The floors at my mothers (circa 1810) house have gaps up to 1/2 inch wide in some places, and its never, ever been a problem. We sanded 4-6 layers of paint off these floors (an awful, backbreaking job), then triple-varnished them, and use area rugs, and they look great.
posted by anastasiav at 8:39 AM on January 26, 2006

Nice work plinth! I agree about learning to love the gaps, which are part of the character of your house. But if you do insist on a filler, experiment first on some scrap wood, filling, sanding, and finishing. A friend had his old floor cracks filled and the floor refinished, and the filler was much brighter than the wood (despite using sawdust from the floors themselves.) Looked awful.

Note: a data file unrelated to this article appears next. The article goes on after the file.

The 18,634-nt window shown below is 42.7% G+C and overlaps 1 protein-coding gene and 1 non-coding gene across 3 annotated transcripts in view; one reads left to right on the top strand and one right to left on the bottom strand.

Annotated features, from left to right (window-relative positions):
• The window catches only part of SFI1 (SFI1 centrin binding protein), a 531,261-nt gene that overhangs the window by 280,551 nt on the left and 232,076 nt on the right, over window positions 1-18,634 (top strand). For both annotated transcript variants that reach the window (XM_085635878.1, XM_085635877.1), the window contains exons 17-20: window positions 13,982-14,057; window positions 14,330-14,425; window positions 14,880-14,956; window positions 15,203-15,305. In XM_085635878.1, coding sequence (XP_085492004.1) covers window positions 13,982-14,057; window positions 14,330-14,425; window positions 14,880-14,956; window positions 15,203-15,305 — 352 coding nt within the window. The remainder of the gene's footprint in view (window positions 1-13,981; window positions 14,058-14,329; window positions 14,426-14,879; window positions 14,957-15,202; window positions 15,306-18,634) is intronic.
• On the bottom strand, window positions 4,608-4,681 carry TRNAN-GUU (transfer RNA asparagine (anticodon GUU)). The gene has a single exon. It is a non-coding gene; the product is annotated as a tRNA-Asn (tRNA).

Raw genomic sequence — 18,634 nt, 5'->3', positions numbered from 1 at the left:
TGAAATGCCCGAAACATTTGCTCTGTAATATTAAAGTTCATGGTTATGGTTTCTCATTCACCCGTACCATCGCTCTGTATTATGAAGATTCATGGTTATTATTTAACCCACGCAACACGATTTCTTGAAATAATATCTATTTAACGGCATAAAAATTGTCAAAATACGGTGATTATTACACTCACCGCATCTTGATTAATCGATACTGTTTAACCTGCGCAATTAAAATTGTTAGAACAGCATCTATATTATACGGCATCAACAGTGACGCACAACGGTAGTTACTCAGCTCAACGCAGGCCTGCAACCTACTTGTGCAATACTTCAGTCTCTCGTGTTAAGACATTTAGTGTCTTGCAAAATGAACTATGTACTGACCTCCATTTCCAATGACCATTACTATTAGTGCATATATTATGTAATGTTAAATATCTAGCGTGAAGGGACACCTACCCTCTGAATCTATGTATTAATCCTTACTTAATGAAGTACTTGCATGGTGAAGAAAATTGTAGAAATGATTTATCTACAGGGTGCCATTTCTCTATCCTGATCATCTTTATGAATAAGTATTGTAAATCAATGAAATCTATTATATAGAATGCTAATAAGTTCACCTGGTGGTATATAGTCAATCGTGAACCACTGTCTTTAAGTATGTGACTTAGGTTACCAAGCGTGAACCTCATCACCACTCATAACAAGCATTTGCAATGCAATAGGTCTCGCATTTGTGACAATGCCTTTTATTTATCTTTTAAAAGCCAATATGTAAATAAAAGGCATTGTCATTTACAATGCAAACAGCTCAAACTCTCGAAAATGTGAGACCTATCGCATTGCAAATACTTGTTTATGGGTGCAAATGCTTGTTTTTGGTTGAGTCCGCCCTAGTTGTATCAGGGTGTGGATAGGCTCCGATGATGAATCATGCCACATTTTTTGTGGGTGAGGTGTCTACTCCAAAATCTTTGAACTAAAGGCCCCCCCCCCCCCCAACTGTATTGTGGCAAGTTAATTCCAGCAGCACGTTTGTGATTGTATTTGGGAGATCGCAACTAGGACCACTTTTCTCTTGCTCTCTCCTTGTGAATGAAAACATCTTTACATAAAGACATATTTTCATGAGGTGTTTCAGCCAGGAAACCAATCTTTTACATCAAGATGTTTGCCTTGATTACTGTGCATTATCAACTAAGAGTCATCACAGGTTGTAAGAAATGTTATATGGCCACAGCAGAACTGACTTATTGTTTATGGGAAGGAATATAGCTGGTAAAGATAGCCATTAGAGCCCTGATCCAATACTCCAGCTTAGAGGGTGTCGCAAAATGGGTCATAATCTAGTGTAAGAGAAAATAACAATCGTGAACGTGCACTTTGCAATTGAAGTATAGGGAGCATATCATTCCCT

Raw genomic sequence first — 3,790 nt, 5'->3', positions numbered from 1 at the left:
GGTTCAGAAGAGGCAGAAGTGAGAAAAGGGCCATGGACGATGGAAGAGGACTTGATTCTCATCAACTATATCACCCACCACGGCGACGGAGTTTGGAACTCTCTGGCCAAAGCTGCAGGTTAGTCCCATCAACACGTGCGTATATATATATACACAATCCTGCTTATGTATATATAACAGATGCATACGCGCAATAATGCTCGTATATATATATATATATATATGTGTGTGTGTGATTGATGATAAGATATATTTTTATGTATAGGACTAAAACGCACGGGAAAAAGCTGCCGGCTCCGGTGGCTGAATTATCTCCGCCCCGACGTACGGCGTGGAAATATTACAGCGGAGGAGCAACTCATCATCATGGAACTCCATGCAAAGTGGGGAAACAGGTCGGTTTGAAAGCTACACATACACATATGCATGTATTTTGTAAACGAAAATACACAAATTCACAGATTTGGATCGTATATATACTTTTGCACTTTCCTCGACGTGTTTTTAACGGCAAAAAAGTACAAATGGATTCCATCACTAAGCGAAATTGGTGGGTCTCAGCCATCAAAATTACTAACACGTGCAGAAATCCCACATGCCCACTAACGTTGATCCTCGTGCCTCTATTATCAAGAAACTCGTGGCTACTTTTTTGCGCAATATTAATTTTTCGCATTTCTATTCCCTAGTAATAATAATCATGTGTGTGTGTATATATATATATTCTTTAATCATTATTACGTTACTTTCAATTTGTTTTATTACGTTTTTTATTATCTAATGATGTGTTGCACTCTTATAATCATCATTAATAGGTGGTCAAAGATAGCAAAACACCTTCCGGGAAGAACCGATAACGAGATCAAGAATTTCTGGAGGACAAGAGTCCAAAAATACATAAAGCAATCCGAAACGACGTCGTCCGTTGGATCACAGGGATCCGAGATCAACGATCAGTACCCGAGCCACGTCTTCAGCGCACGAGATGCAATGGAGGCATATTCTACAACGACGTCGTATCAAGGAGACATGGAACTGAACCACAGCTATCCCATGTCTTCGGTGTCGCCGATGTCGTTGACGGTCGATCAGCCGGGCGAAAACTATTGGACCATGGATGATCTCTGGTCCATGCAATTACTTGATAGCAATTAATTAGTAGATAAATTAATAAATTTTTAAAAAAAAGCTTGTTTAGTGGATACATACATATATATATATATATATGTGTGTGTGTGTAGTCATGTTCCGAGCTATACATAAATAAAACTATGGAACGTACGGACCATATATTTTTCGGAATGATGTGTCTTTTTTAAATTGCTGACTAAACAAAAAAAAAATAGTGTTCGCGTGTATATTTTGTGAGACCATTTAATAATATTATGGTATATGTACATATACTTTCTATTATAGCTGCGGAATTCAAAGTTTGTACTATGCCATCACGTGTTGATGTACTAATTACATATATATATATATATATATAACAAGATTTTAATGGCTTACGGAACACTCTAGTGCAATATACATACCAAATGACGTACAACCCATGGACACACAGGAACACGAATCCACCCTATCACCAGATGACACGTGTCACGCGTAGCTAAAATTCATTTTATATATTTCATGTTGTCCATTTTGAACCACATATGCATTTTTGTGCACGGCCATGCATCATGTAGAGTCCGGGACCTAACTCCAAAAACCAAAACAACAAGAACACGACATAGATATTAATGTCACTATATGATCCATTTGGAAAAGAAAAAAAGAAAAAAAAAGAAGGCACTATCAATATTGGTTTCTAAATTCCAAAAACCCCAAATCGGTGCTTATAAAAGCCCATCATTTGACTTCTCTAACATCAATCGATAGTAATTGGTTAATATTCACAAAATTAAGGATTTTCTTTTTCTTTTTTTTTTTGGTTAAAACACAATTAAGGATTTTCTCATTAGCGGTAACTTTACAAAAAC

posted by LarryC at 9:09 AM on January 26, 2006

One thing to bear in mind if you're thinking of leaving the gaps unfilled: we did this in our front room, and now the room is effectively connected to the outside, and it is absolutely fugging freezing in winter.
posted by chrismear at 9:58 AM on January 26, 2006

You may find some good tips here. Although 4easypayments never followed up.
posted by togdon at 10:04 AM on January 26, 2006

Response by poster: I hadn't considered completely replacing the floor. Floorboard is reasonably cheap over here so it would only cost a couple hundred quid. The actual gaps that we have aren't that big at all, ranging from 1mm-8mm, and the boards are T+G as well, so there's something there. I reckon that the varnish would sink into the gaps and fill up most of the gaps anyway.